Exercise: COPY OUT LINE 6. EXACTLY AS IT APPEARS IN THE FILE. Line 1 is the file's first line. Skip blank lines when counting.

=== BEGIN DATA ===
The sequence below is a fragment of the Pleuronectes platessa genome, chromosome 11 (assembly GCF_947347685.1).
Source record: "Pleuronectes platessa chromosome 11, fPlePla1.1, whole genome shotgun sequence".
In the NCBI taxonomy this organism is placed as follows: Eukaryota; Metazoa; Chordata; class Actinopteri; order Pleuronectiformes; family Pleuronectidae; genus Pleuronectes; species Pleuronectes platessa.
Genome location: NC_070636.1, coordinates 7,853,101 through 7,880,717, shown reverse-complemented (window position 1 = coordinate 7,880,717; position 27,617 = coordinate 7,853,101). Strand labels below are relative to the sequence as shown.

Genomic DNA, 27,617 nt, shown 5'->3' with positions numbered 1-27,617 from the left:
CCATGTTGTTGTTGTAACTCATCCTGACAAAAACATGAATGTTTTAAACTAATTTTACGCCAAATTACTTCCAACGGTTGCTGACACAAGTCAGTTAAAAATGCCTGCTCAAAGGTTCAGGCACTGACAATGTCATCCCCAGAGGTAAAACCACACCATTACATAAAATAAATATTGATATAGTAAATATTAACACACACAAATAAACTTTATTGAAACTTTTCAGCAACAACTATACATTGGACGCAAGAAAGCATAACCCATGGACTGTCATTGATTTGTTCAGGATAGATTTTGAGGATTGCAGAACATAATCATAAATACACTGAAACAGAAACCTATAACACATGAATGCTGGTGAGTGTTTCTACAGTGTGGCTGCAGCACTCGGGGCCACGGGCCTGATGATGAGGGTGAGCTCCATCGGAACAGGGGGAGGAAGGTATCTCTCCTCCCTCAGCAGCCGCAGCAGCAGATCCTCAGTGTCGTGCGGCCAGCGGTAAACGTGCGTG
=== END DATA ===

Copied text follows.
CCATGTTGTTGTTGTAACTCATCCTGACAAAAACATGAATGTTTTAAACTAATTTTACGCCAAATTACTTCCAACGGTTGCTGACACAAGTCAGTTAAAAATGCCTGCTCAAAGGTTCAGGCACTGACAATGTCATCCCCAGAGGTAAAACCACACCATTACATAAAATAAATATTGATATAGTAAATATTAACACACACAAATAAACTTTATTGAAACTTTTCAGCAACAACTATACATTGGACGCAAGAAAGCATAACCCATGGACTGTCATTGATTTGTTCAGGATAGATTTTGAGGATTGCAGAACATAATCATAAATACACTGAAACAGAAACCTATAACACATGAATGCTGGTGAGTGTTTCTACAGTGTGGCTGCAGCACTCGGGGCCACGGGCCTGATGATGAGGGTGAGCTCCATCGGAACAGGGGGAGGAAGGTATCTCTCCTCCCTCAGCAGCCGCAGCAGCAGATCCTCAGTGTCGTGCGGCCAGCGGTAAACGTGCGTG